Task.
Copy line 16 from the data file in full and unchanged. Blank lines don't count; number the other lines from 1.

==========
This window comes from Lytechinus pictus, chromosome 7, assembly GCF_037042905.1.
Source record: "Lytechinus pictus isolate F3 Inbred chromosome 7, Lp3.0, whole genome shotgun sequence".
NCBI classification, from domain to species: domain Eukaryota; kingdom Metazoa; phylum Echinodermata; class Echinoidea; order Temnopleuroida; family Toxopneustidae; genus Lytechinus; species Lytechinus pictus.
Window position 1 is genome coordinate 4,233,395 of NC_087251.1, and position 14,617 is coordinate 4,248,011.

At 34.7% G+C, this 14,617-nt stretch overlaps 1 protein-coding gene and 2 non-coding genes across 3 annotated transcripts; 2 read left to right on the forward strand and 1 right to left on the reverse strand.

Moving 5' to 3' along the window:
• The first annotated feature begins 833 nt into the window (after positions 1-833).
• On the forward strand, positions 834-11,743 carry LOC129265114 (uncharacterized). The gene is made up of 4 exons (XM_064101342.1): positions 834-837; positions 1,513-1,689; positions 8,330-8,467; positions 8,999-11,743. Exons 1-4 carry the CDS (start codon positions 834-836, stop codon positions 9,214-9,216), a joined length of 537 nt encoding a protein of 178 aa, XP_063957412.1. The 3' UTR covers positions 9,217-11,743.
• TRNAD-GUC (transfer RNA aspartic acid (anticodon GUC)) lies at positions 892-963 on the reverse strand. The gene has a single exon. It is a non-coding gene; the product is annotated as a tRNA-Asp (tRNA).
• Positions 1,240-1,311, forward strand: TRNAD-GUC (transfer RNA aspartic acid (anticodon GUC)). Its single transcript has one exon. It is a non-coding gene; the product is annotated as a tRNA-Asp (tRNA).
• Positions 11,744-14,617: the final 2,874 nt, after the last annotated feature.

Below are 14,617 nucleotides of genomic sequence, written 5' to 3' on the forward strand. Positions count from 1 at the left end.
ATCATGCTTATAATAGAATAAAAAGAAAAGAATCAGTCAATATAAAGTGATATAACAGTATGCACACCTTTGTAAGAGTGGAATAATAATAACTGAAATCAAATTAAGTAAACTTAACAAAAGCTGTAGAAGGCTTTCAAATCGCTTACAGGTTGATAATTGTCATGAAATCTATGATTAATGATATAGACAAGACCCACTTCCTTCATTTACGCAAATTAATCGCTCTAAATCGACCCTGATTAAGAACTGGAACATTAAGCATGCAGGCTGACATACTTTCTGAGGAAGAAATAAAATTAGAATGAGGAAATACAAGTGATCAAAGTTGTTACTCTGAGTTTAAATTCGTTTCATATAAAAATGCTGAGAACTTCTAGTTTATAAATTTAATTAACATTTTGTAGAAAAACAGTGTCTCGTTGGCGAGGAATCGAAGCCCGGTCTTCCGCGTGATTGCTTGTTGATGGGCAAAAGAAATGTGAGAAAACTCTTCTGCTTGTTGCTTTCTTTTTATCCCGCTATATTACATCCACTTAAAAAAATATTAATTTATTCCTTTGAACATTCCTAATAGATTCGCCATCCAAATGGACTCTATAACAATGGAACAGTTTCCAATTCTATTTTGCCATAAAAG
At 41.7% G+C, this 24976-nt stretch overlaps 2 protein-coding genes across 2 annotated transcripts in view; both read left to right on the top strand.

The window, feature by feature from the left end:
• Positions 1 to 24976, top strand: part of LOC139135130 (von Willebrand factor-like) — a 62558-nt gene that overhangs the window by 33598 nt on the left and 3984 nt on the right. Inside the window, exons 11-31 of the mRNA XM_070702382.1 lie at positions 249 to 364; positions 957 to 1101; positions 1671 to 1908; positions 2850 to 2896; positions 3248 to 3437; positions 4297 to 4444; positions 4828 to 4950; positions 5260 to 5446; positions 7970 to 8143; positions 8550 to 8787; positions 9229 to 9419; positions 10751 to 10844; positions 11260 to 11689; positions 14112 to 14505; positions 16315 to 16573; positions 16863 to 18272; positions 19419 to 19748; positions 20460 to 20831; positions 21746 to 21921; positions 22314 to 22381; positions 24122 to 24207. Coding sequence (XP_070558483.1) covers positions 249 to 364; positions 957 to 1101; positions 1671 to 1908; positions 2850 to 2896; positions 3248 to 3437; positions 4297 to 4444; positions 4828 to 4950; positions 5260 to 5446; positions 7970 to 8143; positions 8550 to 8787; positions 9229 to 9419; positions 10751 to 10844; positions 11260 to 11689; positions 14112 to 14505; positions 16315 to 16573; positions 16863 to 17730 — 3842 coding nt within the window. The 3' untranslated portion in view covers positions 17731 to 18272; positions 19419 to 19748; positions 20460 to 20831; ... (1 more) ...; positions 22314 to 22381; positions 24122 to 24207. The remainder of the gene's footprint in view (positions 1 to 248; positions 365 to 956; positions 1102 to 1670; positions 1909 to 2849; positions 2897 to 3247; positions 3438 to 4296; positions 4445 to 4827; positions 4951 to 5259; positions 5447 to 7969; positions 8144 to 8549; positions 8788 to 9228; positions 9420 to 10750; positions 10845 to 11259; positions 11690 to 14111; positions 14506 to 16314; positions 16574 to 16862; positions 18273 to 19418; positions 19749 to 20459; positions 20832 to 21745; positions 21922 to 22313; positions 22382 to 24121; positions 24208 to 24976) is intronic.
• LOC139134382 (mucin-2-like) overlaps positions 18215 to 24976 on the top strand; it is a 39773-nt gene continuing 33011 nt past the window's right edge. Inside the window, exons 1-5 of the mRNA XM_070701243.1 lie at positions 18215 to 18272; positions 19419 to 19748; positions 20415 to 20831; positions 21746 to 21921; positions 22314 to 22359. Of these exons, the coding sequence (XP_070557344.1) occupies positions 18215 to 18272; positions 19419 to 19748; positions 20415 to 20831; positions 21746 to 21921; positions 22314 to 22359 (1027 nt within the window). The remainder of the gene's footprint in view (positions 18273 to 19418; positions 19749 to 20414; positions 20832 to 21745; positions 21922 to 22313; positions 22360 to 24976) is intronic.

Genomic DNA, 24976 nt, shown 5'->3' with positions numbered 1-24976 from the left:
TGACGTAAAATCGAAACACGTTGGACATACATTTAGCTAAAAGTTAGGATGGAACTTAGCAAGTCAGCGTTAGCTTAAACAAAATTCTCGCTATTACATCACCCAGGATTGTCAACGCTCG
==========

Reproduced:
• Positions 1 to 24976, top strand: part of LOC139135130 (von Willebrand factor-like) — a 62558-nt gene that overhangs the window by 33598 nt on the left and 3984 nt on the right. Inside the window, exons 11-31 of the mRNA XM_070702382.1 lie at positions 249 to 364; positions 957 to 1101; positions 1671 to 1908; positions 2850 to 2896; positions 3248 to 3437; positions 4297 to 4444; positions 4828 to 4950; positions 5260 to 5446; positions 7970 to 8143; positions 8550 to 8787; positions 9229 to 9419; positions 10751 to 10844; positions 11260 to 11689; positions 14112 to 14505; positions 16315 to 16573; positions 16863 to 18272; positions 19419 to 19748; positions 20460 to 20831; positions 21746 to 21921; positions 22314 to 22381; positions 24122 to 24207. Coding sequence (XP_070558483.1) covers positions 249 to 364; positions 957 to 1101; positions 1671 to 1908; positions 2850 to 2896; positions 3248 to 3437; positions 4297 to 4444; positions 4828 to 4950; positions 5260 to 5446; positions 7970 to 8143; positions 8550 to 8787; positions 9229 to 9419; positions 10751 to 10844; positions 11260 to 11689; positions 14112 to 14505; positions 16315 to 16573; positions 16863 to 17730 — 3842 coding nt within the window. The 3' untranslated portion in view covers positions 17731 to 18272; positions 19419 to 19748; positions 20460 to 20831; ... (1 more) ...; positions 22314 to 22381; positions 24122 to 24207. The remainder of the gene's footprint in view (positions 1 to 248; positions 365 to 956; positions 1102 to 1670; positions 1909 to 2849; positions 2897 to 3247; positions 3438 to 4296; positions 4445 to 4827; positions 4951 to 5259; positions 5447 to 7969; positions 8144 to 8549; positions 8788 to 9228; positions 9420 to 10750; positions 10845 to 11259; positions 11690 to 14111; positions 14506 to 16314; positions 16574 to 16862; positions 18273 to 19418; positions 19749 to 20459; positions 20832 to 21745; positions 21922 to 22313; positions 22382 to 24121; positions 24208 to 24976) is intronic.